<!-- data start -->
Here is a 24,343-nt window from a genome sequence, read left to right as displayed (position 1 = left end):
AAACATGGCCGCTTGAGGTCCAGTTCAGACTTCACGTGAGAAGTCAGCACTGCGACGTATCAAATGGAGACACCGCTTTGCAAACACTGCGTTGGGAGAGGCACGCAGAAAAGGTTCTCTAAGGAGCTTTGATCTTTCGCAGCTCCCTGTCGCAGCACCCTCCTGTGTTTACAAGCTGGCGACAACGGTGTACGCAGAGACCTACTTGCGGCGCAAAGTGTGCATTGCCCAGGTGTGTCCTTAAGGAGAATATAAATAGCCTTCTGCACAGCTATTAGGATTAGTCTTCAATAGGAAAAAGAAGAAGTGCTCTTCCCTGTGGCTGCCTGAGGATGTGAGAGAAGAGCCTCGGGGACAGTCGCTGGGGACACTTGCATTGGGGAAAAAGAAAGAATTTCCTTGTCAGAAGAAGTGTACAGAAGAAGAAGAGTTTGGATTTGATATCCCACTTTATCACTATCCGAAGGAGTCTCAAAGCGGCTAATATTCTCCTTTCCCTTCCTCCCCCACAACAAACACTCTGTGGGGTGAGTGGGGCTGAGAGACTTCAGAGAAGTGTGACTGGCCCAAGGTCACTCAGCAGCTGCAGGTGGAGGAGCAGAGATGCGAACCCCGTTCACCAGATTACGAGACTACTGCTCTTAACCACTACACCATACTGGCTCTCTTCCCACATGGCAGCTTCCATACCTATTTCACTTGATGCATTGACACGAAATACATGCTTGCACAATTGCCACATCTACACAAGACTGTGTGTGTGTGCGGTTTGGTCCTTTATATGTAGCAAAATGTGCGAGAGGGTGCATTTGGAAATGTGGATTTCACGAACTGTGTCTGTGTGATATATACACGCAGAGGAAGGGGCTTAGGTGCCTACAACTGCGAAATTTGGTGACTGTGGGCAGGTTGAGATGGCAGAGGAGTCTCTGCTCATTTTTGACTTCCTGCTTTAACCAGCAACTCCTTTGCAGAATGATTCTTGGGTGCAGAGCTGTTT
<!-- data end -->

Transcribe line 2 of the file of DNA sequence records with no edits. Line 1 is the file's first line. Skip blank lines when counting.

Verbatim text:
AAACATGGCCGCTTGAGGTCCAGTTCAGACTTCACGTGAGAAGTCAGCACTGCGACGTATCAAATGGAGACACCGCTTTGCAAACACTGCGTTGGGAGAGGCACGCAGAAAAGGTTCTCTAAGGAGCTTTGATCTTTCGCAGCTCCCTGTCGCAGCACCCTCCTGTGTTTACAAGCTGGCGACAACGGTGTACGCAGAGACCTACTTGCGGCGCAAAGTGTGCATTGCCCAGGTGTGTCCTTAAGGAGAATATAAATAGCCTTCTGCACAGCTATTAGGATTAGTCTTCAATAGGAAAAAGAAGAAGTGCTCTTCCCTGTGGCTGCCTGAGGATGTGAGAGAAGAGCCTCGGGGACAGTCGCTGGGGACACTTGCATTGGGGAAAAAGAAAGAATTTCCTTGTCAGAAGAAGTGTACAGAAGAAGAAGAGTTTGGATTTGATATCCCACTTTATCACTATCCGAAGGAGTCTCAAAGCGGCTAATATTCTCCTTTCCCTTCCTCCCCCACAACAAACACTCTGTGGGGTGAGTGGGGCTGAGAGACTTCAGAGAAGTGTGACTGGCCCAAGGTCACTCAGCAGCTGCAGGTGGAGGAGCAGAGATGCGAACCCCGTTCACCAGATTACGAGACTACTGCTCTTAACCACTACACCATACTGGCTCTCTTCCCACATGGCAGCTTCCATACCTATTTCACTTGATGCATTGACACGAAATACATGCTTGCACAATTGCCACATCTACACAAGACTGTGTGTGTGTGCGGTTTGGTCCTTTATATGTAGCAAAATGTGCGAGAGGGTGCATTTGGAAATGTGGATTTCACGAACTGTGTCTGTGTGATATATACACGCAGAGGAAGGGGCTTAGGTGCCTACAACTGCGAAATTTGGTGACTGTGGGCAGGTTGAGATGGCAGAGGAGTCTCTGCTCATTTTTGACTTCCTGCTTTAACCAGCAACTCCTTTGCAGAATGATTCTTGGGTGCAGAGCTGTTT